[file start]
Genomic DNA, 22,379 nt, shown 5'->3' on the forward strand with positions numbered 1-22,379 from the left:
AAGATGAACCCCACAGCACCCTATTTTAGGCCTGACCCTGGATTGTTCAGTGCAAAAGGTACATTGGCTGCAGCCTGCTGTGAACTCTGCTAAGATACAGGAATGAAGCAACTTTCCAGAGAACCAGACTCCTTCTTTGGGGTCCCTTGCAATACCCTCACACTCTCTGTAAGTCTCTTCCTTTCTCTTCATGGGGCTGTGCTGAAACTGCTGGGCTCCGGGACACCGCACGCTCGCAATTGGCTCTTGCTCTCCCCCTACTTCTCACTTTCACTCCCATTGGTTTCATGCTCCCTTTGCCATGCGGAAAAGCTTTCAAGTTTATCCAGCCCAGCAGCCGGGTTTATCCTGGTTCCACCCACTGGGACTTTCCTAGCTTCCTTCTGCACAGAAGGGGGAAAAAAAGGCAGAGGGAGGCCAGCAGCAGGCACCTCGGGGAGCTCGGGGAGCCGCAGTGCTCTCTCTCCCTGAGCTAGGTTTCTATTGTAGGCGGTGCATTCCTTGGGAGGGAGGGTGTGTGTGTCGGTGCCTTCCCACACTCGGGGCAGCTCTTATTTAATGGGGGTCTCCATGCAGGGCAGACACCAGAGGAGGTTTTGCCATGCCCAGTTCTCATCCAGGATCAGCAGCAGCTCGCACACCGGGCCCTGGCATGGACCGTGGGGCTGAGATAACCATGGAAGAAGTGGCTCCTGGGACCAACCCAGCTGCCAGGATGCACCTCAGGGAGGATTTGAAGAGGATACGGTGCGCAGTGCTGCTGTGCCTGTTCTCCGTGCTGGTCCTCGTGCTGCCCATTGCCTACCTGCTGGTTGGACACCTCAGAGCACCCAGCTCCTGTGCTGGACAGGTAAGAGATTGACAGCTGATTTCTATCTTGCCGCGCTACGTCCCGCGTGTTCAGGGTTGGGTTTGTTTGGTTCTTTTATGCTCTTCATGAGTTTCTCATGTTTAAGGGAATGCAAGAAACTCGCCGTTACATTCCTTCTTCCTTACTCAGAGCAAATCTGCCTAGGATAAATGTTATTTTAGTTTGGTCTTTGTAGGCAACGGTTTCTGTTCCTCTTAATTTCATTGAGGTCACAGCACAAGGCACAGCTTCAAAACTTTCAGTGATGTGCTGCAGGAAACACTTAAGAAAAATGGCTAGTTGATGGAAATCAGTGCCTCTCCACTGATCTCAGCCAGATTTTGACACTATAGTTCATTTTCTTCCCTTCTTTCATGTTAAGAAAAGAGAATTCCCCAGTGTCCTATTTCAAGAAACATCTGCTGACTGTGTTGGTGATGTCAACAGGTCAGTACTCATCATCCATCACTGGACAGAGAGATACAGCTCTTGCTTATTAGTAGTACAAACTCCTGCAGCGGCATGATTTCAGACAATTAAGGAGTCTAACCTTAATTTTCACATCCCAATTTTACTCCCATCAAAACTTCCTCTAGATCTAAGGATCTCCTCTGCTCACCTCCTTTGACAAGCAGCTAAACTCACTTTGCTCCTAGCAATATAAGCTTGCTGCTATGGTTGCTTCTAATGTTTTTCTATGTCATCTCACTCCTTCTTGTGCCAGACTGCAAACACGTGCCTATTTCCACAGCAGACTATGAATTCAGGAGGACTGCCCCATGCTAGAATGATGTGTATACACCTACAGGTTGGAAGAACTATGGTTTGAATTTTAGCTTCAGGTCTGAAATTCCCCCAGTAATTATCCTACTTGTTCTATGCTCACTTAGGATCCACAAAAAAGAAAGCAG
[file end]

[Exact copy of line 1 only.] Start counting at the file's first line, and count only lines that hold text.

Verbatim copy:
Genomic DNA, 22,379 nt, shown 5'->3' on the forward strand with positions numbered 1-22,379 from the left: